Protests Against The Supreme Court Decision Still Being Held Across The US

This week, protests against a ruling by the US Supreme Court that invalidated the right to an abortion persisted all around the nation. Thousands marched in New York to express their outrage at the decision, which came at the conclusion of a hectic week involving not only reproductive freedom but also firearm carry regulations and the attack on the US Capitol.

As the protests developed in Washington, D.C., New York, Chicago, Los Angeles, Seattle, Atlanta, and Austin, many screamed, “Not your uterus, not your decision.”

Temperaments at an abortion protest in Providence, Rhode Island, were so heated that a police officer who was not on duty was accused of assaulting a lady. When Jennifer Lugo resigned from the fight for the Republican nominee for a Rhode Island state senate seat, Jennifer Rourke, a provincial Senate candidate, said that Lugo hit her in the face.

The punching claim was “not going to be denied,” according to Lugo, who also noted that “everything transpired very fast.” Protests have generally been peaceful across the US.

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They happened to be in New York over Pride weekend, which celebrated the accomplishments of the LGBTQ community. Thousands of people gathered in the city’s center to both rejoice and express their rage. While some protesters, like the court’s conservative members, could find conflicting gender identities and sexual orientations, others said they were both thrilled to be participating and shell-shocked by the supreme court ruling.

Oriana Soddu, a film editor, compared the mood to when Trump was elected. Soddu claimed that even though she had anticipated its arrival following the disclosure of a draught judgment on May 2, “for it to actually materialize is still a surprise.”

Soddu claimed that the political system itself was the target of the rage. She declared, “The Republicans obviously have a very powerful agenda, and we’ve allowed this to happen. The next target, in my opinion, will be gay marriage.

The majority of the thousands that gathered in Washington Square in New York on Saturday were there to commemorate the 30th anniversary of the New York City Dyke March. The march, which was promoted by its organizers as a “promotion of our wonderfully diverse dyke lives” and a protest against assault, intimidation, and discrimination against lesbians, also sparked a pro-abortion rights rally.


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Longtime American activist and socialist organizer Leslie Cagan remarked, “It’s been different to know that in the eyes of the constitution and the court you’re not really a person and you don’t have sovereignty over yourself.” Practically all communities that have fought for a sense of rights have benefited greatly, but now everything is clinging to a thread.

The statement from Cagan was followed by, “I hope that those people and those communities are beginning to understand that if we don’t work together and move past the language of solidarity in which everyone does their own thing, none of our folks are going to win.” “We don’t realize how strong and deadly the force against us is as a whole.”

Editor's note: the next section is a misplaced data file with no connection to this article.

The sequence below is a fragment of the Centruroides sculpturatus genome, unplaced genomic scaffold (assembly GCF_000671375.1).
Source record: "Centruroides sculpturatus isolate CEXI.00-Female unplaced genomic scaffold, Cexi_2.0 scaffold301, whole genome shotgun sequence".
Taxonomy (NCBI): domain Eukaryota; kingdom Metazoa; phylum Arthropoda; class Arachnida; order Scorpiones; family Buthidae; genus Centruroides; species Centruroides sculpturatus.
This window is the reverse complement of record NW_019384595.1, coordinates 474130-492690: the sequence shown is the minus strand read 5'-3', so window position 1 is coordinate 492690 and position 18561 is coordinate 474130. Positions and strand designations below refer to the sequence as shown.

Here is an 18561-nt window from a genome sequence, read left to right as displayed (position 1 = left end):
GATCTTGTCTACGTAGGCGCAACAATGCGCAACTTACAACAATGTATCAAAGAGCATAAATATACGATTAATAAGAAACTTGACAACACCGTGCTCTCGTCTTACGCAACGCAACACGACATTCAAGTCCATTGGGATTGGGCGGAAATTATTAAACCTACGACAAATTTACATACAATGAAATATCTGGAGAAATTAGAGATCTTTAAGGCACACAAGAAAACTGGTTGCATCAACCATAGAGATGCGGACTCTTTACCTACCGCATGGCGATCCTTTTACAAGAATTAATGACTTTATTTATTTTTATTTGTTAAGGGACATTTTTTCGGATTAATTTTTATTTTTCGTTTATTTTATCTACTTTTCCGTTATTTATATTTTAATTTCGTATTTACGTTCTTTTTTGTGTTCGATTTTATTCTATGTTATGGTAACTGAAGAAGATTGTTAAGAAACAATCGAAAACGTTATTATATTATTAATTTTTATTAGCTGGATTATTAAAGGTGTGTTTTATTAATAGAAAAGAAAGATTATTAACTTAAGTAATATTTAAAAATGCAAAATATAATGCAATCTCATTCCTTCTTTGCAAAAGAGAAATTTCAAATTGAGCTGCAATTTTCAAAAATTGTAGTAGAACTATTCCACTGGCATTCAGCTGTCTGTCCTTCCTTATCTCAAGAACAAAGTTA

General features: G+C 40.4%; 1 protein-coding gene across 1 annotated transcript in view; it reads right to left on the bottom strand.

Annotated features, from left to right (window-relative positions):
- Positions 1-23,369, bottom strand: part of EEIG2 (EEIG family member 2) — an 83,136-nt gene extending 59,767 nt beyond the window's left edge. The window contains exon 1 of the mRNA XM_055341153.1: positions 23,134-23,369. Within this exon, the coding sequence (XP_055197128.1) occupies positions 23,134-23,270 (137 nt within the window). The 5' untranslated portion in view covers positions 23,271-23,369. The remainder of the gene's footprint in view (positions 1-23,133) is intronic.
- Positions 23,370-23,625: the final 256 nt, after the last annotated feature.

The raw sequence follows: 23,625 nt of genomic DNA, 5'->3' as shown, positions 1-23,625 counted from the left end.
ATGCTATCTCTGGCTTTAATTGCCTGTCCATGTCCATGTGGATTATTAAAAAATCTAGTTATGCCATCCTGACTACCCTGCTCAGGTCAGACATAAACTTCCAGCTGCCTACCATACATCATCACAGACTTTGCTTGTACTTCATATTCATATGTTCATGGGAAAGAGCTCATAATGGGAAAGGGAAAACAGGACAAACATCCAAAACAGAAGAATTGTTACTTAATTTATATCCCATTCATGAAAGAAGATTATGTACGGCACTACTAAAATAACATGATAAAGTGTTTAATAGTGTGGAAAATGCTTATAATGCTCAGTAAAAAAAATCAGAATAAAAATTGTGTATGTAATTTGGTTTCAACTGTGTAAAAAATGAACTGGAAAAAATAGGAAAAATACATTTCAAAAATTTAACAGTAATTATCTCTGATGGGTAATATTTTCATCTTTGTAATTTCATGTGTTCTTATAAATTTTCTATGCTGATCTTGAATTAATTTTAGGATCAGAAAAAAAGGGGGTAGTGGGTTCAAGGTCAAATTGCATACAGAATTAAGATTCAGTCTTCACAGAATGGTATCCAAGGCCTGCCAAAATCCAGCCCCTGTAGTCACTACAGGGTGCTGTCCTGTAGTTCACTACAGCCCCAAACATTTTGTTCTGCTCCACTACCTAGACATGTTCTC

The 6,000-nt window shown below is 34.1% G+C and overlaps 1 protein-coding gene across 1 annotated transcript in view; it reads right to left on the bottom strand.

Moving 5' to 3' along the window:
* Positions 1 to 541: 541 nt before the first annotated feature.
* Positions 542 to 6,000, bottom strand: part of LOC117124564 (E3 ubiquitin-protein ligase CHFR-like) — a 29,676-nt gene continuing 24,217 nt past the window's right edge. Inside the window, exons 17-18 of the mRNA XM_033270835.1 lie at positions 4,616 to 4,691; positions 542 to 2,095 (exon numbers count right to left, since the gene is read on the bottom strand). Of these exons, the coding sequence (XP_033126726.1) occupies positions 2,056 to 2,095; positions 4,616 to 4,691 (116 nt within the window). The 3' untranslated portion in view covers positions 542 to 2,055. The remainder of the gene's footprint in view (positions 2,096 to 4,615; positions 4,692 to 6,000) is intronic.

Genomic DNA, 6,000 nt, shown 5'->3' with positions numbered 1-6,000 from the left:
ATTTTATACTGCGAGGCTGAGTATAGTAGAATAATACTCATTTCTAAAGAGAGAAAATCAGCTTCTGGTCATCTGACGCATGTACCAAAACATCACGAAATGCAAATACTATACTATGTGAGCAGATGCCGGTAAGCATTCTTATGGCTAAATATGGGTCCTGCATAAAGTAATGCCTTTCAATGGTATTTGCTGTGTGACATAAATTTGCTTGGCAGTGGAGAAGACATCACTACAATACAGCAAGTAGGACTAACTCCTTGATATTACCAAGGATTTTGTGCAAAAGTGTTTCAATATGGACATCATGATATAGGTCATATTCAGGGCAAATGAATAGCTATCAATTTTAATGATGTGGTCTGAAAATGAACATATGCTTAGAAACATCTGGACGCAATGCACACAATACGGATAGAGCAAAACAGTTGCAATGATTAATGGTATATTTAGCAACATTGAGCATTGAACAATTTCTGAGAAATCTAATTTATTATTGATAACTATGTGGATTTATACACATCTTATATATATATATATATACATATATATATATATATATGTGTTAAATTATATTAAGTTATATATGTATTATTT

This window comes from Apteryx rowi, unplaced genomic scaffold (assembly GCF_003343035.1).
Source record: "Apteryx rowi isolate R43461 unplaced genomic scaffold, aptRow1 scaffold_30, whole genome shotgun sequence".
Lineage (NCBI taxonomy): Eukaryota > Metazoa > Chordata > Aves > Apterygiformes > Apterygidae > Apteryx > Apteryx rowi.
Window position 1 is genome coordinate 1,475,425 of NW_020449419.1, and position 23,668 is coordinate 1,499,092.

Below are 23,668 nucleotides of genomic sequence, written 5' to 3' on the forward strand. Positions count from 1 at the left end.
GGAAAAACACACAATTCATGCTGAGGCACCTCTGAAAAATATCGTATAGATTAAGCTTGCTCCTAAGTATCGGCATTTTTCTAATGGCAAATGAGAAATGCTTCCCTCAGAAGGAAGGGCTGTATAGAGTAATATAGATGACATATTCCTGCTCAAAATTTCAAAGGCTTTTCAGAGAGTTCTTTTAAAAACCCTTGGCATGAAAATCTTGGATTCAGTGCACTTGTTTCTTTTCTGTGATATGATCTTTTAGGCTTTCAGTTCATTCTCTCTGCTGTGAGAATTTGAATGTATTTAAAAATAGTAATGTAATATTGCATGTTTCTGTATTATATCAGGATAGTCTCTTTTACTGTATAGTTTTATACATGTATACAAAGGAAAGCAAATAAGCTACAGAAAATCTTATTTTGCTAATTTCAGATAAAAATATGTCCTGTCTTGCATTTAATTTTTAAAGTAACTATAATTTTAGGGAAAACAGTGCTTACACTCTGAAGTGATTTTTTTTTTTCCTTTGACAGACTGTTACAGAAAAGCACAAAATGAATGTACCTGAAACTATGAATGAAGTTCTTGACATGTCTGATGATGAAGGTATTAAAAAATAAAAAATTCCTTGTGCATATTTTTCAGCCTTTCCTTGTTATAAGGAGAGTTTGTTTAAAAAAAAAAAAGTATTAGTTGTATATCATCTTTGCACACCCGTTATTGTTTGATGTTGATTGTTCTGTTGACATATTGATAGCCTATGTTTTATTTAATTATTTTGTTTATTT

Cindy Greenberg, who participated in the protest on Saturday, stated that she believed those groups were not genuinely dedicated to the idea of a democracy.

It reminds Greenberg of the election of Trump, she added. “This entire time period has demonstrated that they are not. The unprecedented events of this week have demonstrated to us their willingness to sell each and every one of us out.

It was unusual to have a typical Pride celebration day, according to Lisa Ann Markuson, who claimed she brought her typewriter to the park to write poems for demonstrators assembled there. ‘Yay, we’re cool, we’re queer!’ is not the message. Coming out here and celebrating like it’s 2008 seemed absurd because it’s not. There is a desire to ignite something, yet there is also a feeling of estrangement and indifference.

“America is supposed to stand for freedom, but what is this? People are meant to believe they have freedom since there are numerous consumer options, while corporations have liberty.

According to Mel Melendes, being proud and demonstrating are synonymous. “I’m glad to be here when the more we speak up, the more the world sees what’s happening,” Elisa Buttafuoco continued, “If we weren’t battling, we wouldn’t be the LGBT movement. Abortion rights, transgender rights, and queer rights. Everything is connected.

Some participants in the march questioned if the demonstration would proceed in the same manner if the decision to abolish abortion rights initial strength the queer community.


Afrah Boateng stated, “As a minority community, it feels like we are protesting for everything. “It seems like there is a cause for protest every Pride season. It now caters to straight ladies and straight families. However, Pride apparently began as a protest, so it’s already there.

Most people, especially two-thirds of women, disapprove of repealing the national abortion rights set by the famous Roe v. Wade case, according to a CBS poll released on Sunday. Americans deem it a step backward for the US by a margin of more than 20 points.

Nine in ten liberals and most moderates disagree, while two-thirds of Hispanic Americans, three-fourths of Black Americans, and slightly over half of White Americans do as well. Younger people are most inclined to take a dim view.

The three-fourths of conservatives who do agree with the decision expressed optimism and joy.

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